"Their performances brim with anguish and gritty realism, while Eyre's direction adds a dreamlike patina to this story...Irons's performance is notable for capturing the silent gestures buried in O'Neill's work that only a great actor could tease out...Though Eyre's direction keeps the action moving despite voluminous passages of dialogue, the play's second half sputters during the long scene between Edmund and James...Fortunately, this production does not drift."
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May 14th, 2018

"If Eyre has guided Manville and Irons into giving performances that surely must rank among their best, he hasn't done as well by the younger generation of Tyrones...This is not the most accomplished production of 'Long Day's Journey Into Night' to come our way in recent years, but anyone who loves this piece -- one of American drama's very few masterpieces -- will be fascinated by the way Manville and Irons inhabit their characters' darkest corners."
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May 12th, 2018

"It could be said that 'Long Day’s Journey Into Night' is the absolute quintessential American play—the greatest of all 20th-century American plays...Manville seizes the opportunity to turn Mary into a tour de force of unmitigated anxiety. And appreciative nods to Irons—who looks like Eugene O’Neill (!)—for giving a typically generous on-the-mark performance. Is Eyre’s meeting with O’Neill perfect? It’s a close as anyone might want. Nothing seems missing."
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May 13th, 2018

"I’ve never seen a more loving portrayal of Mary Tyrone than Manville’s...What’s most impressive about Manville’s performance—and it is an extremely impressive performance—is her ever-so-subtle transformation from fresh-from-the-sanatorium recovering addict into drug-dependent shell of a woman...Inevitably, the energy flags when Manville is off-stage. Though it’s undeniably fun listening to Irons do Tyrone’s foreign-authors rant."
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May 18th, 2018

“Irons’ American accent is atrocious...The leading man’s shaky accent keeps pulling you out of the world of the play. It contributes to an overall tonal incoherence in this production, staged a bit too broadly...The ensemble members seem to be in different plays...Almost resembles a period sitcom, with members of a dysfunctional family sniping amusingly at each other...The one unambiguous triumph is Manville.”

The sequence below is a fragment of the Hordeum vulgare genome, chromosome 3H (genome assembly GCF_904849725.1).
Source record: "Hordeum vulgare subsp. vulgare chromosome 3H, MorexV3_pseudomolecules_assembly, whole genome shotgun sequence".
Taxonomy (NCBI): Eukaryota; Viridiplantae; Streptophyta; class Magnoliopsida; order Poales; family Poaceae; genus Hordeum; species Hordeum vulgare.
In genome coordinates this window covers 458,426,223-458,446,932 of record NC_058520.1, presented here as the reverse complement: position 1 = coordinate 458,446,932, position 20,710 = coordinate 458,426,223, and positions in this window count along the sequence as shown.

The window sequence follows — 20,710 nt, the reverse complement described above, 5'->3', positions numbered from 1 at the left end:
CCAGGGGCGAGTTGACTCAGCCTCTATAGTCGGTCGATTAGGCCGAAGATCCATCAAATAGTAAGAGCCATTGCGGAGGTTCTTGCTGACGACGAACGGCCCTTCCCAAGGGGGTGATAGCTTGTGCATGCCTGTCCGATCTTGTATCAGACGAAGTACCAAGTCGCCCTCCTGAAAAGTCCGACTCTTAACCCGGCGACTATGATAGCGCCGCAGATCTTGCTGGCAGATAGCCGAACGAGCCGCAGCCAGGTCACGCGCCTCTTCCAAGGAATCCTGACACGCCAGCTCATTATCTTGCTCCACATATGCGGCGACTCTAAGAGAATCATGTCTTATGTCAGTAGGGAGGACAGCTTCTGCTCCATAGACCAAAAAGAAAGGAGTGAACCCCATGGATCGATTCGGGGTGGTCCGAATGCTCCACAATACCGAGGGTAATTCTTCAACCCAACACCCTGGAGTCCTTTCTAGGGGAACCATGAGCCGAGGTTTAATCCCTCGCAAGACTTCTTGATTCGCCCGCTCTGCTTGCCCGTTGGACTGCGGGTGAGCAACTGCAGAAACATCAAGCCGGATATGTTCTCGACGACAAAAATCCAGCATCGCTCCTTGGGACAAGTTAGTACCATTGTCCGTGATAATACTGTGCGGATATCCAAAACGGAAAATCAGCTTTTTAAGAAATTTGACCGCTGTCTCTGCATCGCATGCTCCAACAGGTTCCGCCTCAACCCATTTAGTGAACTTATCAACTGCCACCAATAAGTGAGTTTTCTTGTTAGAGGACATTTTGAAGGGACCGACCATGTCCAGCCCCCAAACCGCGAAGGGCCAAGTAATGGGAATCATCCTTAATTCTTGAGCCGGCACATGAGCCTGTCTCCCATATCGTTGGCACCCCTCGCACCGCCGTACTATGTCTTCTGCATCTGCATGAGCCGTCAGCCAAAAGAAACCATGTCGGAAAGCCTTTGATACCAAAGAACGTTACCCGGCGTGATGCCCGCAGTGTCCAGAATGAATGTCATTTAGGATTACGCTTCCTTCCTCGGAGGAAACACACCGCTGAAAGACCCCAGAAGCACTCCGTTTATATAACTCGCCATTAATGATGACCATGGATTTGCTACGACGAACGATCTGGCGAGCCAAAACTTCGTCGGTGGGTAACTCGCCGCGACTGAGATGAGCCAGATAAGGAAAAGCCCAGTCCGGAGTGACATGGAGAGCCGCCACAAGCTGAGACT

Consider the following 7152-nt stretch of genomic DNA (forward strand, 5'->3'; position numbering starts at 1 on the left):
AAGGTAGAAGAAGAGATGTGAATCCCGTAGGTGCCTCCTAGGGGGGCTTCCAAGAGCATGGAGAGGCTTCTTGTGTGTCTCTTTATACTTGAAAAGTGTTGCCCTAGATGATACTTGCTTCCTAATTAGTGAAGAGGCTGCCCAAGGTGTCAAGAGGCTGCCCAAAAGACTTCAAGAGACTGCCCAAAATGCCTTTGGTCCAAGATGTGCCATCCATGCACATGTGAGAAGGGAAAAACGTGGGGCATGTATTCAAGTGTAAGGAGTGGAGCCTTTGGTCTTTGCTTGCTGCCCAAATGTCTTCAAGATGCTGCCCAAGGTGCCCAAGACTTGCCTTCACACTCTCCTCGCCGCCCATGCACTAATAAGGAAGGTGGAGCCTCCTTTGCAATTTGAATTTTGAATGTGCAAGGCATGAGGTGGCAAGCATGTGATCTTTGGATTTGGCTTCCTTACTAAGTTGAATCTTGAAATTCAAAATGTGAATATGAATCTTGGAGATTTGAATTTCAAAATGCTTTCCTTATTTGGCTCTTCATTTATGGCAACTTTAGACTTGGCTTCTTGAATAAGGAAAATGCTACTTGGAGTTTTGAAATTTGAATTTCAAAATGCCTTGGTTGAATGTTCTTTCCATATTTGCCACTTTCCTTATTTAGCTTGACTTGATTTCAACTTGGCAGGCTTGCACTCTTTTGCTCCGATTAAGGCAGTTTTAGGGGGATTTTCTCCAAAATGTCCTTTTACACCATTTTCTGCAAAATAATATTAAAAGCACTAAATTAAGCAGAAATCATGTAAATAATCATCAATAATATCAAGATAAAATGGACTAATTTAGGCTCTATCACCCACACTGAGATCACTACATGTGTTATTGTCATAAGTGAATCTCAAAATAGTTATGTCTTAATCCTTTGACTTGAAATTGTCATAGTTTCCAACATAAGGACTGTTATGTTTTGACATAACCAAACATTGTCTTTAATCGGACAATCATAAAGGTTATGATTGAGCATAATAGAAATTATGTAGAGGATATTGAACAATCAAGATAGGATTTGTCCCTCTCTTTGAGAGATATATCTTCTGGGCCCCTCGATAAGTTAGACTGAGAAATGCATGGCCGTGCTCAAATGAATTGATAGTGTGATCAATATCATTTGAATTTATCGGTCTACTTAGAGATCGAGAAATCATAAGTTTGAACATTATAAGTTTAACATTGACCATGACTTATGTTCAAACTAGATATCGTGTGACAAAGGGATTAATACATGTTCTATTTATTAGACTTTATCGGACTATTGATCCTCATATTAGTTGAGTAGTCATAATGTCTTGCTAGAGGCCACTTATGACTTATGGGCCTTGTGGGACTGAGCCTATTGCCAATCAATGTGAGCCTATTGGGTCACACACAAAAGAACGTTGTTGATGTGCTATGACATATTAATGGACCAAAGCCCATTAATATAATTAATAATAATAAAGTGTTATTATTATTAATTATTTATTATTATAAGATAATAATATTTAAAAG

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May 22nd, 2018

"'Long Day's Journey into Night,' which has been called America's greatest play, has had two other major New York productions since 2003… However, that the play reveals so many different facets in each version tells you how great a play it is. Irons, Manville and company have a myriad of things to show us in this magnum opus… And in Manville's performances, she reaches the heights of the dramatic art: you never feel that she is acting for one moment but has become Mary Tyrone."
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May 15th, 2018

"Do we need another 'Long Day's Journey' just two years after Jonathan Kent's acclaimed Broadway revival with Jessica Lange and Gabriel Byrne? The answer is yes and the principal reason is Manville's complex, insightful interpretation of Mary...Hers is the least stagy, most convincing performance one is likely to see, with no concessions to vanity or interpretive innovation...The three men surrounding Manville tackle their roles from disparate and somewhat incompatible angles."
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May 15th, 2018

"The four lumber forward, each getting their moment in the spotlight to illuminate their pathetic and self-defeating mindsets, fluctuating between moments of tenderness and affection with resentments and outwardly hostile blame. The moments are staggering and generally authentically delivered, but the minutes start to feel like hours, and I can’t help but secretly hold my breath waiting for Mary to reenter and give her final monologue, signaling the end."